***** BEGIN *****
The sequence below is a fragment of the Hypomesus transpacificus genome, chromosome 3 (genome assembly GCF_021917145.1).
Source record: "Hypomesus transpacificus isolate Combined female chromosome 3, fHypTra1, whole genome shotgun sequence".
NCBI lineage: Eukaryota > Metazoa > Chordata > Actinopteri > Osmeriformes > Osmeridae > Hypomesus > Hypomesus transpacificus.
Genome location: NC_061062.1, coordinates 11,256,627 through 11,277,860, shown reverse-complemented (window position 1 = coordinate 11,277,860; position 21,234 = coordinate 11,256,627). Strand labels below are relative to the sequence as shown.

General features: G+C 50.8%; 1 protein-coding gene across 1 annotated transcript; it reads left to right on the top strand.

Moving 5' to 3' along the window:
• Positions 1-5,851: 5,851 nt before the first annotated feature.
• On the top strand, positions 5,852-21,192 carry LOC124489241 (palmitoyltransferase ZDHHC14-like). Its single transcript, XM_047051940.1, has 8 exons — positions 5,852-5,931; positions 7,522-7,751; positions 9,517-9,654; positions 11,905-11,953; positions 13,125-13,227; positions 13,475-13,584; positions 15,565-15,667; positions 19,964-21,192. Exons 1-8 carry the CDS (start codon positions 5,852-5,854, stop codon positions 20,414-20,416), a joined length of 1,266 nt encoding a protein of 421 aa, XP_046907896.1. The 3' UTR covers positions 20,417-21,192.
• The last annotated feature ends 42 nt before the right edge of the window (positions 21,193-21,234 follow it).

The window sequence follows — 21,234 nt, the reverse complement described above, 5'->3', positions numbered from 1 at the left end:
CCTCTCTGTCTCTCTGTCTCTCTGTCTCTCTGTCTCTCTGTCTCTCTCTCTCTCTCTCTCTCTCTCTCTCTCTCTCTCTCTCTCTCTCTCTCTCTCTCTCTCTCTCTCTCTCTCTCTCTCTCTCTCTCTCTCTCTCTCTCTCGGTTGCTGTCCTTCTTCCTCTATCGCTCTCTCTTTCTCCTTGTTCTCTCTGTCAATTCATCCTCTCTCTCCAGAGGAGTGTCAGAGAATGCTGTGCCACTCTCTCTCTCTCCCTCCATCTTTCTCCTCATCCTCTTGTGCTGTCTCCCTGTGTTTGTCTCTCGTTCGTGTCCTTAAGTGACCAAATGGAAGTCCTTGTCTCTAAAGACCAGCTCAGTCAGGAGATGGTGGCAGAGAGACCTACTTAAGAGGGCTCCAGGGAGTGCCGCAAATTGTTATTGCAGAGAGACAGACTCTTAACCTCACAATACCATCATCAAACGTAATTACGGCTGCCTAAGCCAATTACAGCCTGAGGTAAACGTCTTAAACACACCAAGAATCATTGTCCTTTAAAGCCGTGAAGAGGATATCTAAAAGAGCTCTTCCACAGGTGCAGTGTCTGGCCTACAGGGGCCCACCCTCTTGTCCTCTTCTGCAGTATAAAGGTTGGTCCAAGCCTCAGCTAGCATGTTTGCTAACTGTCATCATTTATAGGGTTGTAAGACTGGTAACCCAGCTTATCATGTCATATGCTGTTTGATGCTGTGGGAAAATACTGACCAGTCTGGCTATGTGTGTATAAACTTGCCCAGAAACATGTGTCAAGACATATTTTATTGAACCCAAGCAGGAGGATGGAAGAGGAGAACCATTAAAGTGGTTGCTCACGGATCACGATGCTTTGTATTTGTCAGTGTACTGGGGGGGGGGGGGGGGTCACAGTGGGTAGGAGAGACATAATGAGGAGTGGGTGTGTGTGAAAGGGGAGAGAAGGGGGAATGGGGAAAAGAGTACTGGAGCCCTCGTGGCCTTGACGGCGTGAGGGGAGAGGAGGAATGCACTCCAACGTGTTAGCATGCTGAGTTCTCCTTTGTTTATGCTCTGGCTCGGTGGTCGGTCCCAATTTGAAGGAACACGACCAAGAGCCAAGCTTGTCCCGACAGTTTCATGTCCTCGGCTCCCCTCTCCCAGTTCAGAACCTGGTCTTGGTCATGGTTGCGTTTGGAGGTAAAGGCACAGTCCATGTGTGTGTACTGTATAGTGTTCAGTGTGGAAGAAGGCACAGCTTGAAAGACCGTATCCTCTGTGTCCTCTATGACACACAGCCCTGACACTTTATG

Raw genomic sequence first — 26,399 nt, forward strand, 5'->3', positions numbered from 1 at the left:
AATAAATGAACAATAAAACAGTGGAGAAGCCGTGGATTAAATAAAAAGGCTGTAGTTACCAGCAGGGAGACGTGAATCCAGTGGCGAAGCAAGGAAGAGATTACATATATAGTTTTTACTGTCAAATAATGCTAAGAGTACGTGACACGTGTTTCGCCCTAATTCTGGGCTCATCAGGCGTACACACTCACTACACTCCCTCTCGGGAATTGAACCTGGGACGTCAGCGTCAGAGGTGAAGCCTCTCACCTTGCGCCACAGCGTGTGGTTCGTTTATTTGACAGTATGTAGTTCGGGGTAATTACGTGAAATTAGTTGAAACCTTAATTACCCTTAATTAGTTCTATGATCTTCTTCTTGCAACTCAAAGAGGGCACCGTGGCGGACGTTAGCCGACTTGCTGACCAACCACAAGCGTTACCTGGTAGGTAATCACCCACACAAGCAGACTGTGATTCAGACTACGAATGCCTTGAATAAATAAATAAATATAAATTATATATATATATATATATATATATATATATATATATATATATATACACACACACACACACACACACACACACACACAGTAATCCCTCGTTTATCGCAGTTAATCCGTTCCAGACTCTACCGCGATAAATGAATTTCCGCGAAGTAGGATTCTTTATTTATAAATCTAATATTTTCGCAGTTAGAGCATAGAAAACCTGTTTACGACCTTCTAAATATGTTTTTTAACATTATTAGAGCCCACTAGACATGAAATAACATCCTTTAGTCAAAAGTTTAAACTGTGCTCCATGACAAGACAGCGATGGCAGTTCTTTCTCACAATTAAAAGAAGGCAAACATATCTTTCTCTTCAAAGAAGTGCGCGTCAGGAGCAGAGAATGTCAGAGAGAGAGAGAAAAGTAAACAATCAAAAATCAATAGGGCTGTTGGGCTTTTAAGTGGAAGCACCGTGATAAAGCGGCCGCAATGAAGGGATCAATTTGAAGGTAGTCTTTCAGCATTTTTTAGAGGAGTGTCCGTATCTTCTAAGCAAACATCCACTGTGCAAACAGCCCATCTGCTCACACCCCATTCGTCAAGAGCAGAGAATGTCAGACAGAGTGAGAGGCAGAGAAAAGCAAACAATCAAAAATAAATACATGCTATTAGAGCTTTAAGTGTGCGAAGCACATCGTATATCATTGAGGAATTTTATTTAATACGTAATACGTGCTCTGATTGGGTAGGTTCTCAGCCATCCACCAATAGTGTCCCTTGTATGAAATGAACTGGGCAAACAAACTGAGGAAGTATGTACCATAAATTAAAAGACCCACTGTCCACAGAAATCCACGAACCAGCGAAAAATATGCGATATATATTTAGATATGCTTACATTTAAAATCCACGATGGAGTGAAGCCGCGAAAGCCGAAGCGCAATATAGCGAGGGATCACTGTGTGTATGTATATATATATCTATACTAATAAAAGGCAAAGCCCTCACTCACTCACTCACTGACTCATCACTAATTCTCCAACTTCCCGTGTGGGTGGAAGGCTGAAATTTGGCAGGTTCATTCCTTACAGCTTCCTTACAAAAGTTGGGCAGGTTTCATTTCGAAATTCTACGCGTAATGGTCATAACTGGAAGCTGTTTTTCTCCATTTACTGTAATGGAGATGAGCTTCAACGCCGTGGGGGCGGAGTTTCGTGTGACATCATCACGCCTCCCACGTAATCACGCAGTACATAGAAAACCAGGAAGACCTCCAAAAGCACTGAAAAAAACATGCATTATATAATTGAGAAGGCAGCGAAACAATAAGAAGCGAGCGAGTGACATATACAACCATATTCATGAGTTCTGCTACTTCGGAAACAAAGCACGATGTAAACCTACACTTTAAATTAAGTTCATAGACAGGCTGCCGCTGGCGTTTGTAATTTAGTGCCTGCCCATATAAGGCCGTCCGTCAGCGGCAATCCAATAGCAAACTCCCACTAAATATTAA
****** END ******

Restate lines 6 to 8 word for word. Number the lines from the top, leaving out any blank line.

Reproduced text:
Moving 5' to 3' along the window:
• Positions 1-5,851: 5,851 nt before the first annotated feature.
• On the top strand, positions 5,852-21,192 carry LOC124489241 (palmitoyltransferase ZDHHC14-like). Its single transcript, XM_047051940.1, has 8 exons — positions 5,852-5,931; positions 7,522-7,751; positions 9,517-9,654; positions 11,905-11,953; positions 13,125-13,227; positions 13,475-13,584; positions 15,565-15,667; positions 19,964-21,192. Exons 1-8 carry the CDS (start codon positions 5,852-5,854, stop codon positions 20,414-20,416), a joined length of 1,266 nt encoding a protein of 421 aa, XP_046907896.1. The 3' UTR covers positions 20,417-21,192.